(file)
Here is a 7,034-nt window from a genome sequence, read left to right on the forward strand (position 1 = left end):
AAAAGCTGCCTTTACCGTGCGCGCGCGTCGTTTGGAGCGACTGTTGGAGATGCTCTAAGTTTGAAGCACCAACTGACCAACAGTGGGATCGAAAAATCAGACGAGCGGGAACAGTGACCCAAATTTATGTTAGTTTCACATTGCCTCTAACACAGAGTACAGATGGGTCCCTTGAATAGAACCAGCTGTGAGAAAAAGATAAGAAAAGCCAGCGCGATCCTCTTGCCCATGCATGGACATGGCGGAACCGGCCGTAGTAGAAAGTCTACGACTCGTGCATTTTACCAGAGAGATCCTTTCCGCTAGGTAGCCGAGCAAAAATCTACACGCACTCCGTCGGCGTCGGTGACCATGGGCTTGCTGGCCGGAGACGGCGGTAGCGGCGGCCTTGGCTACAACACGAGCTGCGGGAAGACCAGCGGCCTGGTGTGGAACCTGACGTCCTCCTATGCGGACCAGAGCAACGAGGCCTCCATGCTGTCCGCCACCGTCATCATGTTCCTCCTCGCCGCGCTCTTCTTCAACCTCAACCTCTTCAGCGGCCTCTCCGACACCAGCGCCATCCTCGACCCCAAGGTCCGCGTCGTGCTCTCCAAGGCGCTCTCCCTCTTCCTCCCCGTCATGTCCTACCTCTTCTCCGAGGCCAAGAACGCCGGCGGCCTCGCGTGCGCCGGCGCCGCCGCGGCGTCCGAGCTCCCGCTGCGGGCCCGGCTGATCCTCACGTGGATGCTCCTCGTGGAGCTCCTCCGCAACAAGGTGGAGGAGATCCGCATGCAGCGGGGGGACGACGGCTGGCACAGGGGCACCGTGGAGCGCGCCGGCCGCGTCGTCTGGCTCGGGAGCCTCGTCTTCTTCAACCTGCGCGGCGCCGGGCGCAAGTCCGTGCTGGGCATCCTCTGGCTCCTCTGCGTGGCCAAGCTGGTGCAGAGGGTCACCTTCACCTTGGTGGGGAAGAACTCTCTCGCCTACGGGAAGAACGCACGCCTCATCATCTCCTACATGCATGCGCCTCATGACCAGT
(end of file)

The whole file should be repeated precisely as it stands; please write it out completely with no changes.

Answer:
Here is a 7,034-nt window from a genome sequence, read left to right on the forward strand (position 1 = left end):
AAAAGCTGCCTTTACCGTGCGCGCGCGTCGTTTGGAGCGACTGTTGGAGATGCTCTAAGTTTGAAGCACCAACTGACCAACAGTGGGATCGAAAAATCAGACGAGCGGGAACAGTGACCCAAATTTATGTTAGTTTCACATTGCCTCTAACACAGAGTACAGATGGGTCCCTTGAATAGAACCAGCTGTGAGAAAAAGATAAGAAAAGCCAGCGCGATCCTCTTGCCCATGCATGGACATGGCGGAACCGGCCGTAGTAGAAAGTCTACGACTCGTGCATTTTACCAGAGAGATCCTTTCCGCTAGGTAGCCGAGCAAAAATCTACACGCACTCCGTCGGCGTCGGTGACCATGGGCTTGCTGGCCGGAGACGGCGGTAGCGGCGGCCTTGGCTACAACACGAGCTGCGGGAAGACCAGCGGCCTGGTGTGGAACCTGACGTCCTCCTATGCGGACCAGAGCAACGAGGCCTCCATGCTGTCCGCCACCGTCATCATGTTCCTCCTCGCCGCGCTCTTCTTCAACCTCAACCTCTTCAGCGGCCTCTCCGACACCAGCGCCATCCTCGACCCCAAGGTCCGCGTCGTGCTCTCCAAGGCGCTCTCCCTCTTCCTCCCCGTCATGTCCTACCTCTTCTCCGAGGCCAAGAACGCCGGCGGCCTCGCGTGCGCCGGCGCCGCCGCGGCGTCCGAGCTCCCGCTGCGGGCCCGGCTGATCCTCACGTGGATGCTCCTCGTGGAGCTCCTCCGCAACAAGGTGGAGGAGATCCGCATGCAGCGGGGGGACGACGGCTGGCACAGGGGCACCGTGGAGCGCGCCGGCCGCGTCGTCTGGCTCGGGAGCCTCGTCTTCTTCAACCTGCGCGGCGCCGGGCGCAAGTCCGTGCTGGGCATCCTCTGGCTCCTCTGCGTGGCCAAGCTGGTGCAGAGGGTCACCTTCACCTTGGTGGGGAAGAACTCTCTCGCCTACGGGAAGAACGCACGCCTCATCATCTCCTACATGCATGCGCCTCATGACCAGT